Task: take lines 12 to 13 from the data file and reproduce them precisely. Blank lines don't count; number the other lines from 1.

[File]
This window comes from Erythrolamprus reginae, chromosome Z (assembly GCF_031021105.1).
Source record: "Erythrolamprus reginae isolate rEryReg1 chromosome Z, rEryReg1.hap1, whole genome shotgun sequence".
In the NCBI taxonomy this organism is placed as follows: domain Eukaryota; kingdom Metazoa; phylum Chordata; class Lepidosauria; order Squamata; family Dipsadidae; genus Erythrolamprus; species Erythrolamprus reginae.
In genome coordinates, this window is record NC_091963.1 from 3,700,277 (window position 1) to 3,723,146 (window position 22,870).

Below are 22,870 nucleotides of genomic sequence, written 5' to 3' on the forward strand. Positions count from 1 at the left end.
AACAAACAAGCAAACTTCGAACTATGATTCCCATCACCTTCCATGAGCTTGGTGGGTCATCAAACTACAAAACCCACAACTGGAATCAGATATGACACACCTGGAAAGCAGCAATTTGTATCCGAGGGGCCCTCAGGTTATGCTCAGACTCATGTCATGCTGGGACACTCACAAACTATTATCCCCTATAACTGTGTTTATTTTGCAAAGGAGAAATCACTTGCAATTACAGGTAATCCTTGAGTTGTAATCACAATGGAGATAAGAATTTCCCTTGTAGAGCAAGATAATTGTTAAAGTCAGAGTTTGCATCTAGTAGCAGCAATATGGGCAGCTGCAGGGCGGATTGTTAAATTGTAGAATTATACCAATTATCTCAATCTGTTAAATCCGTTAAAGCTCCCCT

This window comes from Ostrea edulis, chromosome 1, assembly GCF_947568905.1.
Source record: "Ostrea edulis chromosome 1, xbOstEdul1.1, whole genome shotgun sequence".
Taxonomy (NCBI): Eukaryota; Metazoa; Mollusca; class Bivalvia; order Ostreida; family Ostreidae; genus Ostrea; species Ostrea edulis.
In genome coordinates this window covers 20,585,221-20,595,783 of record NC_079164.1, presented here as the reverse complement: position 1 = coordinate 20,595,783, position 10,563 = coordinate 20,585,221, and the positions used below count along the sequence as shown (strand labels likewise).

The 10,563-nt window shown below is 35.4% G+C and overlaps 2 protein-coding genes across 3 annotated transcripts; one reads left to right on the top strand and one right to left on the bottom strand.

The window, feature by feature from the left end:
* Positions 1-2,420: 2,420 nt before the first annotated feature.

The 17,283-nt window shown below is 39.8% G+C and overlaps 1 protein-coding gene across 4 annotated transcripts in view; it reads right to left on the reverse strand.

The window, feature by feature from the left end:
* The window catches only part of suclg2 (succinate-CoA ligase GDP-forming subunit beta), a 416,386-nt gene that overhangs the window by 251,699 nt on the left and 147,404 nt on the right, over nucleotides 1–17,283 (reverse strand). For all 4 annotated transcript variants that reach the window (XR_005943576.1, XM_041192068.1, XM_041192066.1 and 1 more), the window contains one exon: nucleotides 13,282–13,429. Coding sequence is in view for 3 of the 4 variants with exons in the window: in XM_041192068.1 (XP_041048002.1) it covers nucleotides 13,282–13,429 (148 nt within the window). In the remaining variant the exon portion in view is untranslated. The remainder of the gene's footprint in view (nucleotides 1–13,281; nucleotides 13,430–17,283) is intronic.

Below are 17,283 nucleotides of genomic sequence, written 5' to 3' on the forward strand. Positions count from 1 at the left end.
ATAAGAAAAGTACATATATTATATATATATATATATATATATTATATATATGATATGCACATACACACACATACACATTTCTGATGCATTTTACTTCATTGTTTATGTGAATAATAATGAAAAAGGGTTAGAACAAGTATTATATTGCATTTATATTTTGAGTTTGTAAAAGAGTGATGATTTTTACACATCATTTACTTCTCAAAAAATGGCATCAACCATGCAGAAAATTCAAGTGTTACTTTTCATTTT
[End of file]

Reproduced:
The window, feature by feature from the left end:
* Positions 1-2,420: 2,420 nt before the first annotated feature.